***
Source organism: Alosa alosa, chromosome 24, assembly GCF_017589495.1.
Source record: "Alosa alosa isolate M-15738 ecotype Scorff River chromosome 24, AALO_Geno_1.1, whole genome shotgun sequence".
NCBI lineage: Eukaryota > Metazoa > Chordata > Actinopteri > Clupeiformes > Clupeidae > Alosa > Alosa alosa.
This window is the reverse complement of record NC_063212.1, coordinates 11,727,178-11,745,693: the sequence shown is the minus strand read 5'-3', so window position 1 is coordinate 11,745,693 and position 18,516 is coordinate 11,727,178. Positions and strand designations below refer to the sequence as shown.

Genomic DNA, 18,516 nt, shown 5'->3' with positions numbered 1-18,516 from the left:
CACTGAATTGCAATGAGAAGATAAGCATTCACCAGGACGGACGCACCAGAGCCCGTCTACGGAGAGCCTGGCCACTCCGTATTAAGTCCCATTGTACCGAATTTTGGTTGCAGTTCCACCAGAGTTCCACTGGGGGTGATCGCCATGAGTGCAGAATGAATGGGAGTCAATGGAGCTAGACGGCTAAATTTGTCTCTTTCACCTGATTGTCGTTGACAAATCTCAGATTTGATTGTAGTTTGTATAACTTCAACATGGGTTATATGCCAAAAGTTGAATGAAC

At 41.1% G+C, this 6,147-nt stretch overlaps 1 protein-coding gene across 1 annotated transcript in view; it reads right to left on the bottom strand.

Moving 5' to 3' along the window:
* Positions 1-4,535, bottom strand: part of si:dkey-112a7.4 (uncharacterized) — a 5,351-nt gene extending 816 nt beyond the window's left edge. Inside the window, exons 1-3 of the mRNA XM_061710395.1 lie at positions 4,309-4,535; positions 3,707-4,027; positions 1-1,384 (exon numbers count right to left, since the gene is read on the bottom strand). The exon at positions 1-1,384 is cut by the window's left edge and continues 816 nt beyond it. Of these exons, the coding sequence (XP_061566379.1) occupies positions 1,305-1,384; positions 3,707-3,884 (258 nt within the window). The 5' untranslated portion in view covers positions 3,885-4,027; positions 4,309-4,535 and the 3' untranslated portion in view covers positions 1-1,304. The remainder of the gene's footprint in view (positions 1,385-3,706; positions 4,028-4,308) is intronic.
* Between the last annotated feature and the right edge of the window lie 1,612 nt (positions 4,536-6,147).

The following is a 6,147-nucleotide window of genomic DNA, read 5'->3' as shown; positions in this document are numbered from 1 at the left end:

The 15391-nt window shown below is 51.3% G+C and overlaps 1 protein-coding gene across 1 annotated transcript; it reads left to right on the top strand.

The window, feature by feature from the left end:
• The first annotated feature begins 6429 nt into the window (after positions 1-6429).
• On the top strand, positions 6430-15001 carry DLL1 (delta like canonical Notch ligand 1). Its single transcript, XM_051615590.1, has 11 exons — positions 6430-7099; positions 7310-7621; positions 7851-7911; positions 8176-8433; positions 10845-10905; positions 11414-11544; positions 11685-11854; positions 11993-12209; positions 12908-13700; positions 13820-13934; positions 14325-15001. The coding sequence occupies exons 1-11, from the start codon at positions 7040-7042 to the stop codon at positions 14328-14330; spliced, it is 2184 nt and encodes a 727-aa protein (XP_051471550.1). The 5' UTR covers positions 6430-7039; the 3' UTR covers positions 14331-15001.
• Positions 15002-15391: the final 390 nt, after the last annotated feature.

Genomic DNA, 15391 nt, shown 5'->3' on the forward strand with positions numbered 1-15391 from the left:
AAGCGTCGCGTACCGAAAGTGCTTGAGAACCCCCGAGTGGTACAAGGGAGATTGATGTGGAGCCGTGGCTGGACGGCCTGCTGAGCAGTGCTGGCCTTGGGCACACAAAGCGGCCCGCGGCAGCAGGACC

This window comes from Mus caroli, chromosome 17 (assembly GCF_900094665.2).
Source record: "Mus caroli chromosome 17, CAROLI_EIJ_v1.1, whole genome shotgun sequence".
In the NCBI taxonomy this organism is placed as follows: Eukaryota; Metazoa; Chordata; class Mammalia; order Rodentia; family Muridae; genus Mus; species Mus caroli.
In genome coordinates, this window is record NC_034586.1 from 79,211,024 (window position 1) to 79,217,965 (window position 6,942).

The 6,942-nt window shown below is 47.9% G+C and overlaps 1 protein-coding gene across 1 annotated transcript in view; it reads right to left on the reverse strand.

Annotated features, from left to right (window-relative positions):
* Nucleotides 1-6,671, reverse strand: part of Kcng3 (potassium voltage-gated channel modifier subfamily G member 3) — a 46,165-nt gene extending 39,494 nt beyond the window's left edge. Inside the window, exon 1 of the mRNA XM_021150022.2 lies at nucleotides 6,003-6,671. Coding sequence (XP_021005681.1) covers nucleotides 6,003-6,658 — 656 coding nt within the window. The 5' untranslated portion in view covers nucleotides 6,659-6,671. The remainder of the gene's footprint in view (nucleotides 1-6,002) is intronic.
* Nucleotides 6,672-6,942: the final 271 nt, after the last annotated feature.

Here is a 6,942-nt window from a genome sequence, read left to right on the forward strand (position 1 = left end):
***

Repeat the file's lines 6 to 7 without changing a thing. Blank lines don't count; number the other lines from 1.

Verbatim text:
CACTGAATTGCAATGAGAAGATAAGCATTCACCAGGACGGACGCACCAGAGCCCGTCTACGGAGAGCCTGGCCACTCCGTATTAAGTCCCATTGTACCGAATTTTGGTTGCAGTTCCACCAGAGTTCCACTGGGGGTGATCGCCATGAGTGCAGAATGAATGGGAGTCAATGGAGCTAGACGGCTAAATTTGTCTCTTTCACCTGATTGTCGTTGACAAATCTCAGATTTGATTGTAGTTTGTATAACTTCAACATGGGTTATATGCCAAAAGTTGAATGAAC

At 41.1% G+C, this 6,147-nt stretch overlaps 1 protein-coding gene across 1 annotated transcript in view; it reads right to left on the bottom strand.